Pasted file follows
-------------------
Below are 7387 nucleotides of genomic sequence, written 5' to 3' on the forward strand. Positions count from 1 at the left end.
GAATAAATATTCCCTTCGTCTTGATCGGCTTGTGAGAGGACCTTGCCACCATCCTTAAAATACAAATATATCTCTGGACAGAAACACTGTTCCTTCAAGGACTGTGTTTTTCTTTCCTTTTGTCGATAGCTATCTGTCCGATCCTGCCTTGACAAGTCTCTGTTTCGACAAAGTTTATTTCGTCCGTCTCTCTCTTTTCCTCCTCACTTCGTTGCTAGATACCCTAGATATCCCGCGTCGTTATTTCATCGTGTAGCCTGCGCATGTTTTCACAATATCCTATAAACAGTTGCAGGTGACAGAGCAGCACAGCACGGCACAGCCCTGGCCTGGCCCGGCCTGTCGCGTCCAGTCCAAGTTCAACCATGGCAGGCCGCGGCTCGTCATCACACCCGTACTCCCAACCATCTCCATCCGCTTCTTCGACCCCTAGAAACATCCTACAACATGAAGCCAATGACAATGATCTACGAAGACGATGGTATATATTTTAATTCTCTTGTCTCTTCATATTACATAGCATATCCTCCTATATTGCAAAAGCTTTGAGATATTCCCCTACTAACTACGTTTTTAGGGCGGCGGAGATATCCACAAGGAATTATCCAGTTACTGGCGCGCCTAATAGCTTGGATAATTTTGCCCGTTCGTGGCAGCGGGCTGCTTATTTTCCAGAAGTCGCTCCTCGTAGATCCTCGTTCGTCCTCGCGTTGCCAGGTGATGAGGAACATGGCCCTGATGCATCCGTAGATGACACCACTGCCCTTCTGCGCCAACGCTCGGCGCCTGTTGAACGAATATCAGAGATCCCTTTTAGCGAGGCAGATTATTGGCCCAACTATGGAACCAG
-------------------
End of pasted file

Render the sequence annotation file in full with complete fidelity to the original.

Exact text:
Below are 7387 nucleotides of genomic sequence, written 5' to 3' on the forward strand. Positions count from 1 at the left end.
GAATAAATATTCCCTTCGTCTTGATCGGCTTGTGAGAGGACCTTGCCACCATCCTTAAAATACAAATATATCTCTGGACAGAAACACTGTTCCTTCAAGGACTGTGTTTTTCTTTCCTTTTGTCGATAGCTATCTGTCCGATCCTGCCTTGACAAGTCTCTGTTTCGACAAAGTTTATTTCGTCCGTCTCTCTCTTTTCCTCCTCACTTCGTTGCTAGATACCCTAGATATCCCGCGTCGTTATTTCATCGTGTAGCCTGCGCATGTTTTCACAATATCCTATAAACAGTTGCAGGTGACAGAGCAGCACAGCACGGCACAGCCCTGGCCTGGCCCGGCCTGTCGCGTCCAGTCCAAGTTCAACCATGGCAGGCCGCGGCTCGTCATCACACCCGTACTCCCAACCATCTCCATCCGCTTCTTCGACCCCTAGAAACATCCTACAACATGAAGCCAATGACAATGATCTACGAAGACGATGGTATATATTTTAATTCTCTTGTCTCTTCATATTACATAGCATATCCTCCTATATTGCAAAAGCTTTGAGATATTCCCCTACTAACTACGTTTTTAGGGCGGCGGAGATATCCACAAGGAATTATCCAGTTACTGGCGCGCCTAATAGCTTGGATAATTTTGCCCGTTCGTGGCAGCGGGCTGCTTATTTTCCAGAAGTCGCTCCTCGTAGATCCTCGTTCGTCCTCGCGTTGCCAGGTGATGAGGAACATGGCCCTGATGCATCCGTAGATGACACCACTGCCCTTCTGCGCCAACGCTCGGCGCCTGTTGAACGAATATCAGAGATCCCTTTTAGCGAGGCAGATTATTGGCCCAACTATGGAACCAG